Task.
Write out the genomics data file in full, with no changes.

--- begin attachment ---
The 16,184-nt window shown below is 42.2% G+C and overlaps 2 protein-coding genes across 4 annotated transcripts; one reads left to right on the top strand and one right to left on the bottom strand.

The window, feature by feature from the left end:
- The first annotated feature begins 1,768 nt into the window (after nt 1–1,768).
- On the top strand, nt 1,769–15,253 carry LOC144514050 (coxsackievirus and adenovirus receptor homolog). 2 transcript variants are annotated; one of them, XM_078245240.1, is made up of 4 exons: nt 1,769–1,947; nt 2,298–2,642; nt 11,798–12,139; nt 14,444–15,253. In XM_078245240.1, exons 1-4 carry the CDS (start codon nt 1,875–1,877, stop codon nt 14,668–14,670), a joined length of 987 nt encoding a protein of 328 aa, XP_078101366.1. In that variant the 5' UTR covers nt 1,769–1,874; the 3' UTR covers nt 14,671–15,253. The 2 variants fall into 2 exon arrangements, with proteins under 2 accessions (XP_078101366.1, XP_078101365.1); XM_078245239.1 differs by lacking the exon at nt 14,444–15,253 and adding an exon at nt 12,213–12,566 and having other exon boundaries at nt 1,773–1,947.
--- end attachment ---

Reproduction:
The 16,184-nt window shown below is 42.2% G+C and overlaps 2 protein-coding genes across 4 annotated transcripts; one reads left to right on the top strand and one right to left on the bottom strand.

The window, feature by feature from the left end:
- The first annotated feature begins 1,768 nt into the window (after nt 1–1,768).
- On the top strand, nt 1,769–15,253 carry LOC144514050 (coxsackievirus and adenovirus receptor homolog). 2 transcript variants are annotated; one of them, XM_078245240.1, is made up of 4 exons: nt 1,769–1,947; nt 2,298–2,642; nt 11,798–12,139; nt 14,444–15,253. In XM_078245240.1, exons 1-4 carry the CDS (start codon nt 1,875–1,877, stop codon nt 14,668–14,670), a joined length of 987 nt encoding a protein of 328 aa, XP_078101366.1. In that variant the 5' UTR covers nt 1,769–1,874; the 3' UTR covers nt 14,671–15,253. The 2 variants fall into 2 exon arrangements, with proteins under 2 accessions (XP_078101366.1, XP_078101365.1); XM_078245239.1 differs by lacking the exon at nt 14,444–15,253 and adding an exon at nt 12,213–12,566 and having other exon boundaries at nt 1,773–1,947.